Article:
Eco Tourism Harming Whales Dolphins 2

Is eco-tourism harming whales and dolphins? Animal spotting tours are ‘stressing’ marine mammals

Story in the Daily Mail picking up on reports that dolphin watching and whale watching tours are causing stress and disturbance to the animals. The key message if you want to see them in the wild (which is the best place to do it), is either to watch from the shore, or to ensure the tour operator you go with follows proper guidelines. If you wish to swim with wild dolphins, we’d advise against it, but you can see guidelines here.
Not so green after all: Conservationists have warned that boat trips to watch whales and dolphins (stock image) might be stressing them out and putting their survival in jeopardy

For animal lovers, the chance to see majestic creatures such as whales in their natural habitat is often the high point of a holiday.

But conservationists have warned that boat trips to watch whales and dolphins might be stressing them out and putting their survival in jeopardy.

Minke whales off the coast of Iceland have been observed breathing heavily and speeding away from tourist boats, while populations of bottlenose dolphins in New Zealand on popular boat routes have plummeted.

Some experts think is because they are being driven from their preferred feeding grounds by well-meaning tourists eager to see their favourite animal.

Not so green after all: Conservationists have warned that boat trips to watch whales and dolphins (stock image) might be stressing them out and putting their survival in jeopardy

Boat trips have been considered an example of ‘friendly’ eco-tourism, but some routes are affecting cetacean behaviour and even causing deaths by collisions, conservationists at the International Marine Conservation Congress (IMCC) in Glasgow, were told last week.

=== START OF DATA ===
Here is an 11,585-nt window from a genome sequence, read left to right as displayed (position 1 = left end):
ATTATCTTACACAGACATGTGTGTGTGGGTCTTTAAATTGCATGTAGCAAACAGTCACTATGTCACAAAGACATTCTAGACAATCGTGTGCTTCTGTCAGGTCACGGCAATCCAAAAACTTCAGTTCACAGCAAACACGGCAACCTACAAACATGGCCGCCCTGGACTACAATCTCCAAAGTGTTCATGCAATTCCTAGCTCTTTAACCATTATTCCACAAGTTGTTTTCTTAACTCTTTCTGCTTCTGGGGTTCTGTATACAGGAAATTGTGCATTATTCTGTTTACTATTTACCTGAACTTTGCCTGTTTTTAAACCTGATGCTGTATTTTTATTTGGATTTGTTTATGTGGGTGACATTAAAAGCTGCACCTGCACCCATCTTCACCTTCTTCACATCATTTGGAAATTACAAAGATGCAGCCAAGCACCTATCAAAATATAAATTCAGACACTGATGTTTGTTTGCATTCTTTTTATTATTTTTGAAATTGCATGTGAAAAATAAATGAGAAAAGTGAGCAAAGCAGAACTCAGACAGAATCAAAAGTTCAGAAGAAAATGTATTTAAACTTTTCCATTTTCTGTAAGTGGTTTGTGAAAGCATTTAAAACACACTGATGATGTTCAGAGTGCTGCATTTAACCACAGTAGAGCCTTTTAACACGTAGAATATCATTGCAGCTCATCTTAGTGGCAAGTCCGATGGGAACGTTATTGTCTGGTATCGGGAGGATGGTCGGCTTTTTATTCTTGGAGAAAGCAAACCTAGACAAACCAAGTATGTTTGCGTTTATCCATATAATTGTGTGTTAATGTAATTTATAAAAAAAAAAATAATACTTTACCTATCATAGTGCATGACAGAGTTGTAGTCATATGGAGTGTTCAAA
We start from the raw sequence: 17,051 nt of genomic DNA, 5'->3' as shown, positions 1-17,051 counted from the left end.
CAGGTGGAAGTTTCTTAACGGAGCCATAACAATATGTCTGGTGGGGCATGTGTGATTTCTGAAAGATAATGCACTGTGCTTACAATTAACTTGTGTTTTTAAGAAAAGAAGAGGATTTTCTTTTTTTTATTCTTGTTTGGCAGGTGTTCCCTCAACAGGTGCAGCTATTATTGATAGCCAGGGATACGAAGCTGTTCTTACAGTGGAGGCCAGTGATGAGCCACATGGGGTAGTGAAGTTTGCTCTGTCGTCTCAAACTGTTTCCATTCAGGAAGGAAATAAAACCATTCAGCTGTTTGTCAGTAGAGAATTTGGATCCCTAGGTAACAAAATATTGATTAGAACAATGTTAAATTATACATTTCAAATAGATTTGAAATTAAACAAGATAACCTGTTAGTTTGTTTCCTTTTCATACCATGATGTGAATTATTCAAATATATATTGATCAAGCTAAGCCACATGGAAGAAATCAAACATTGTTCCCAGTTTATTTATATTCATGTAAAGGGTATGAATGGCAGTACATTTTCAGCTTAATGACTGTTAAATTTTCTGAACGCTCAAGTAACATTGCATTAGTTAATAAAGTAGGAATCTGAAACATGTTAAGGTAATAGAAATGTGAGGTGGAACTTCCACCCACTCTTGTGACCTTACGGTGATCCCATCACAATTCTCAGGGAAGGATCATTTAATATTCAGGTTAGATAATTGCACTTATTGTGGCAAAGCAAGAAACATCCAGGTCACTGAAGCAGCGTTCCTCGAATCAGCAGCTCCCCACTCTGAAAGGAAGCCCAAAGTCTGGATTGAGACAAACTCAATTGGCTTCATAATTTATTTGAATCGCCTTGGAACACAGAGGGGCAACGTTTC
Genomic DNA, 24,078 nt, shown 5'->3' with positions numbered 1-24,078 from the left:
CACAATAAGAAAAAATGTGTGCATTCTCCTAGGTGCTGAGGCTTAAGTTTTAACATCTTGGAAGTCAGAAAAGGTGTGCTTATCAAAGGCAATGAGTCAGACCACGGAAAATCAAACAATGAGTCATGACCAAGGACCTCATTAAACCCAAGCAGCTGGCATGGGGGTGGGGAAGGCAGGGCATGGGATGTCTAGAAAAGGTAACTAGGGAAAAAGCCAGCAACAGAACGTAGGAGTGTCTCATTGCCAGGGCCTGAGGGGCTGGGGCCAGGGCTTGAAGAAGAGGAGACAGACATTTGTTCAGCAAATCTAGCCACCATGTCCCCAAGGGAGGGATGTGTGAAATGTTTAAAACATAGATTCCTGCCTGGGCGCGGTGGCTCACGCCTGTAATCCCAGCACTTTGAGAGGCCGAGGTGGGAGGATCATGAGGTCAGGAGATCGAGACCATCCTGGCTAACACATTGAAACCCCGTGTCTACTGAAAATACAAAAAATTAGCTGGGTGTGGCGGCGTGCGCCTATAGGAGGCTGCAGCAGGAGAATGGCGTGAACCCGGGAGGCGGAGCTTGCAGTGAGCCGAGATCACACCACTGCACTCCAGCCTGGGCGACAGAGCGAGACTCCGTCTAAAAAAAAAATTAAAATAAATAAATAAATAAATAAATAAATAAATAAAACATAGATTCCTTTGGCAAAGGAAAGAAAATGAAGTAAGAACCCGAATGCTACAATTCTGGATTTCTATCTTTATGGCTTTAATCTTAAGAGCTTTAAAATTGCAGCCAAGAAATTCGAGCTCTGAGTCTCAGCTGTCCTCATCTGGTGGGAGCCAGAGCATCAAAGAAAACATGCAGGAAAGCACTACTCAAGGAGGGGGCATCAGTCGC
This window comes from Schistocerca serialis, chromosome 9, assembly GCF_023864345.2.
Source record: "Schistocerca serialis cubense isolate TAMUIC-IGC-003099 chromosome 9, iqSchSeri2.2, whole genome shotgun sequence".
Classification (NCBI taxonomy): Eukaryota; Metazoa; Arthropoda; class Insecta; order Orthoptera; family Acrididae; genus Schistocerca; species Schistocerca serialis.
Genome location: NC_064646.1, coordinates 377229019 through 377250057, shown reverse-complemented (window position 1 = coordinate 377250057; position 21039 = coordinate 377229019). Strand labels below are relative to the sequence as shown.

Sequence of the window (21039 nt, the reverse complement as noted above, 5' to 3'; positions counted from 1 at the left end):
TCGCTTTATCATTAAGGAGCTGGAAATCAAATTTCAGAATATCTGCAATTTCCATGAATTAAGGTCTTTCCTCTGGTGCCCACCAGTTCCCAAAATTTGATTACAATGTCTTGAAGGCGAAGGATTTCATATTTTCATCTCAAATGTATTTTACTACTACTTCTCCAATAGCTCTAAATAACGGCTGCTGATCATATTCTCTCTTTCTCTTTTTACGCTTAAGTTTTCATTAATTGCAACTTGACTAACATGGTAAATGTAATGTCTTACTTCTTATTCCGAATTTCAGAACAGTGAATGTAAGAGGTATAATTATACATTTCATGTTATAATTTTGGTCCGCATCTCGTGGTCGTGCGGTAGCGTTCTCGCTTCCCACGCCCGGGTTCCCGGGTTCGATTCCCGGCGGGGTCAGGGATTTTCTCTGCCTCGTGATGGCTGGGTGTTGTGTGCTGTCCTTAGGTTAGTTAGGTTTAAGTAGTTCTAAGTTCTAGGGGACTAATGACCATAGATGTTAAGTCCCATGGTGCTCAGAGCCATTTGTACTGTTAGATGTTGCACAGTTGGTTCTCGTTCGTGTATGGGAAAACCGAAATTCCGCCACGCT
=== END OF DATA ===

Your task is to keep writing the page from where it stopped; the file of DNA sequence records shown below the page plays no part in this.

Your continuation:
Scientists are most concerned about disruption causing marine animals to expend extra energy or failing to eat in their preferred areas, Nature reported.

David Lusseau of the University of Aberdeen showed that minke whales swimming in Faxaflói Bay in Iceland sped away from whale-watching boats.

Earlier this year he also reported that the whales breathed more heavily in the presence of a boat trip – just like they do when they are stressed and encounter a predator.

Minke whales off the coast of Iceland have been observed upping their speed and breathing heavily when boats came near - indicating stress. A stock image of the whales in Antarctica is pictured

Minke whales off the coast of Iceland have been observed upping their speed and breathing heavily when boats came near – indicating stress. A stock image of the whales in Antarctica is pictured

THE VALUE OF BOAT TRIPS

Many people may think – why not stop eco-tourism boat trips all together?

But they offer jobs to locals who may traditionally have hunted the animals.

Such trips also spread an important message of conservation. By attracting tourists, they also become a valuable commodity to be kept safe.

The number of people taking eco-tourism boat trips is thought to be around 13 million across 119 countries.

The 2008 figure shows a massive rise in popularity compared with 1991, when four million people in 31 countries took the trips.

In 2008, the International Fund for Animal Welfare, estimated the eco-tourism industry was worth a staggering $2.1 billion (£1.3bn).

While a new study will note that numbers of whales have not been affected by boat trips in the area, Dr Lusseau has shown that similar trips have led to depleted bottlenose dolphin populations in Doubtful Sound, New Zealand.

He fears the animals could become extinct in a matter of decades, as they appear to be driven away from feeding grounds by the tourist boats.

In order to tackle the problem, Dr Lusseau thinks scientists must work out which populations are most at risk, by looking at the short-term effects of eco-tourism and modelling them over long periods.

This way, they could separate adaptations from long-term threats.

He thinks that measures such as minimum distances between animals and boats could help, if they are standardised and enforced.

Some scientists are concerned that eco-tourism trips are killing animals one at a time and say that boat trips could prove to be the nail in the coffin for struggling species that have previously been threatened by hunting.

Bottlenose dolphins could become extinct in a matter of decades in Doubtful Sound, New Zealand (mapped) as they appear to be driven away from feeding grounds by the tourist boats, experts said

Dr Lusseau has shown that eco-tourism boat trips have led to depleted bottlenose dolphin populations in Doubtful Sound, New Zealand. A stock image of bottlenose dolphins is pictured

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